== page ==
Tuesday’s House Committee on the Weaponization of the Federal Government hearing veered into contentious territory as Rep. Matt Gaetz (R-FL) locked horns with Norman Eisen, a veteran of the Obama administration. The bone of contention was the National Science Foundation’s (NSF) allocation of millions in technology grants purportedly aimed at curbing mis- and disinformation, a move Gaetz vehemently challenged.
Gaetz, with his characteristic zeal, put Eisen on the spot interrogating him about the NSF’s decision to fund projects that, according to Gaetz, potentially target individuals based on their cultural and constitutional beliefs. The hearing took an intense turn when Gaetz cited a specific grant to the Massachusetts Institute of Technology (MIT), alleging it classified certain Americans as more prone to misinformation due to their reliance on personal convictions over the “expert class.”
“Mr. Eisen, I guess my question to you, if you’re done texting, would be, like, is that OK with you? What NSF has done?” Gaetz started. “Is that essentially what you’re reporting concludes? […] Essentially, this Track F program […] awarded the $750,000 grants to 12 initial projects,” Gaetz pressed.
“I do have an opinion, Mr. Gaetz, as you know, there are two texts that are holy to me. One is our Torah, our Bible that I live by… The other text that is holy to me is the Constitution,” Eisen explained, trying to find common ground.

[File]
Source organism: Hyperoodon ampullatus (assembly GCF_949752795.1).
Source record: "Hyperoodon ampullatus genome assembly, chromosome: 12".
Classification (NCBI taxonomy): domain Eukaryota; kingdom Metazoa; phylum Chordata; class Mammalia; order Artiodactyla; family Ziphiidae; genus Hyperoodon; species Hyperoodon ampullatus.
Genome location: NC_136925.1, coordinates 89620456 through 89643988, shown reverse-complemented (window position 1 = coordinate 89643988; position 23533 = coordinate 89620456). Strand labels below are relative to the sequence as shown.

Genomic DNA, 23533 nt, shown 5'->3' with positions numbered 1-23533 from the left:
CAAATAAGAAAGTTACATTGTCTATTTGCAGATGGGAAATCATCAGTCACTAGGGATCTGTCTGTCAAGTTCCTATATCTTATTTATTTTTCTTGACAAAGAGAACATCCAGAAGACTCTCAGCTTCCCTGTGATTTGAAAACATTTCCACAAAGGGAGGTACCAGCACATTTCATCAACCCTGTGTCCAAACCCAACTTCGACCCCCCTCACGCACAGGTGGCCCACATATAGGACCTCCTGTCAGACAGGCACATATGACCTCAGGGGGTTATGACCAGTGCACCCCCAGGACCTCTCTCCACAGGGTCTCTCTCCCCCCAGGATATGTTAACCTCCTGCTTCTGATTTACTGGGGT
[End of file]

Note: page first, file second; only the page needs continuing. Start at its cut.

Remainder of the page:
However, Gaetz was relentless, pointing out the irony in the NSF’s approach: “Okay, let me stop you there Mr. Eisen because here’s the problem. While you indicate that the Torah and the Constitution are your sacred texts, if Americans indicate online that the Bible and the Constitution are sacred to them, the very grants that are being issued by the NSF would deem those people in a separate and diminished class.”
Eisen, an American attorney, author, and former diplomat, is best known for his role as the U.S. Ambassador to the Czech Republic from 2011 to 2014 during the Obama administration. Eisen also served as Special Counsel and Special Assistant to President Barack Obama, where he worked on ethics and government reform issues.
After his government service, he has been involved in advocacy and legal work, particularly focusing on issues of democracy, governance, and anti-corruption. Eisen has been a frequent commentator on legal and ethical issues in the media and has written extensively on these topics. He is also a senior fellow at the Brookings Institution, a nonprofit public policy organization based in Washington, D.C., where he focuses on governance studies.
The debate soon escalated to the implications of using AI for censorship, with Gaetz drawing parallels to dystopian fiction. “Have you seen the movie Minority Report, Tom Cruise? Doesn’t this kind of feel like that? That you’re trying to do that, that it’s coming to life before our very eyes,” Gaetz argued.
Eisen’s attempts to provide context were often cut short by Gaetz’s sharp interjections.
Gaetz’s assertion that “it’s not that military families and rural Americans and people who love the Bible and Constitution are dumber or uniquely susceptible to anything. It’s just they don’t think like how the expert class and the National Science Foundation wants them to think,” captured the essence of the controversy.